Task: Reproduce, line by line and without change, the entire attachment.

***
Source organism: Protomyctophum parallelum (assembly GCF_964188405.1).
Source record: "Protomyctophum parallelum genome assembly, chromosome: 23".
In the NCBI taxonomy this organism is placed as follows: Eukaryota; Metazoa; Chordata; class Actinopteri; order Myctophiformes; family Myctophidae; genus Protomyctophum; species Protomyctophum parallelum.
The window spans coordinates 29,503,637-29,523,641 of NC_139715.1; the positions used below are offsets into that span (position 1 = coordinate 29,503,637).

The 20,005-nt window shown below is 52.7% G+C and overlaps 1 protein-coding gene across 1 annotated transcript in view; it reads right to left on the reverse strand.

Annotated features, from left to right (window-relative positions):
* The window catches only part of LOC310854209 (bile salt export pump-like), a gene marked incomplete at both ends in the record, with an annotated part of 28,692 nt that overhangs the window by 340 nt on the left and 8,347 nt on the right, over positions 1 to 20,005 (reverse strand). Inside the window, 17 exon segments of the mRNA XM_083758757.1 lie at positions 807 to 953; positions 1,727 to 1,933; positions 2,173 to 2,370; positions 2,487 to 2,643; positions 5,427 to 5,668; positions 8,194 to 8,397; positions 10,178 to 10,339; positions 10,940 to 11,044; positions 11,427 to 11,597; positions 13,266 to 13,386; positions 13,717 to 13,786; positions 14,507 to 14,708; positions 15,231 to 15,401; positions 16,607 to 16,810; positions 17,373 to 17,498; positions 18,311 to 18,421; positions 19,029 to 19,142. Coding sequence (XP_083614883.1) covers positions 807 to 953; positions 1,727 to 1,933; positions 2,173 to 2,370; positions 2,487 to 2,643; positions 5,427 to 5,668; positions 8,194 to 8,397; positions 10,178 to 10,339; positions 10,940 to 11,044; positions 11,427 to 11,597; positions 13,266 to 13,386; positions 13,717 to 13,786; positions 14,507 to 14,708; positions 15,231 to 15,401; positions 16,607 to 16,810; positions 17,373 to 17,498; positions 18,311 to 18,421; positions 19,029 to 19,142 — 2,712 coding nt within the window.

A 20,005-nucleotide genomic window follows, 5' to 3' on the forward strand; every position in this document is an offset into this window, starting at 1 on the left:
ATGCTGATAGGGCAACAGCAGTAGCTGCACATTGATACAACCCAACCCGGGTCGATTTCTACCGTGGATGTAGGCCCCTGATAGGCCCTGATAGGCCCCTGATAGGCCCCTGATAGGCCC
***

Source organism: Protomyctophum parallelum (assembly GCF_964188405.1).
Source record: "Protomyctophum parallelum genome assembly, chromosome: 23".
In the NCBI taxonomy this organism is placed as follows: Eukaryota; Metazoa; Chordata; class Actinopteri; order Myctophiformes; family Myctophidae; genus Protomyctophum; species Protomyctophum parallelum.
The window spans coordinates 29,503,637-29,523,641 of NC_139715.1; the positions used below are offsets into that span (position 1 = coordinate 29,503,637).

The 20,005-nt window shown below is 52.7% G+C and overlaps 1 protein-coding gene across 1 annotated transcript in view; it reads right to left on the reverse strand.

Annotated features, from left to right (window-relative positions):
* The window catches only part of LOC310854209 (bile salt export pump-like), a gene marked incomplete at both ends in the record, with an annotated part of 28,692 nt that overhangs the window by 340 nt on the left and 8,347 nt on the right, over positions 1 to 20,005 (reverse strand). Inside the window, 17 exon segments of the mRNA XM_083758757.1 lie at positions 807 to 953; positions 1,727 to 1,933; positions 2,173 to 2,370; positions 2,487 to 2,643; positions 5,427 to 5,668; positions 8,194 to 8,397; positions 10,178 to 10,339; positions 10,940 to 11,044; positions 11,427 to 11,597; positions 13,266 to 13,386; positions 13,717 to 13,786; positions 14,507 to 14,708; positions 15,231 to 15,401; positions 16,607 to 16,810; positions 17,373 to 17,498; positions 18,311 to 18,421; positions 19,029 to 19,142. Coding sequence (XP_083614883.1) covers positions 807 to 953; positions 1,727 to 1,933; positions 2,173 to 2,370; positions 2,487 to 2,643; positions 5,427 to 5,668; positions 8,194 to 8,397; positions 10,178 to 10,339; positions 10,940 to 11,044; positions 11,427 to 11,597; positions 13,266 to 13,386; positions 13,717 to 13,786; positions 14,507 to 14,708; positions 15,231 to 15,401; positions 16,607 to 16,810; positions 17,373 to 17,498; positions 18,311 to 18,421; positions 19,029 to 19,142 — 2,712 coding nt within the window.

A 20,005-nucleotide genomic window follows, 5' to 3' on the forward strand; every position in this document is an offset into this window, starting at 1 on the left:
ATGCTGATAGGGCAACAGCAGTAGCTGCACATTGATACAACCCAACCCGGGTCGATTTCTACCGTGGATGTAGGCCCCTGATAGGCCCTGATAGGCCCCTGATAGGCCCCTGATAGGCCC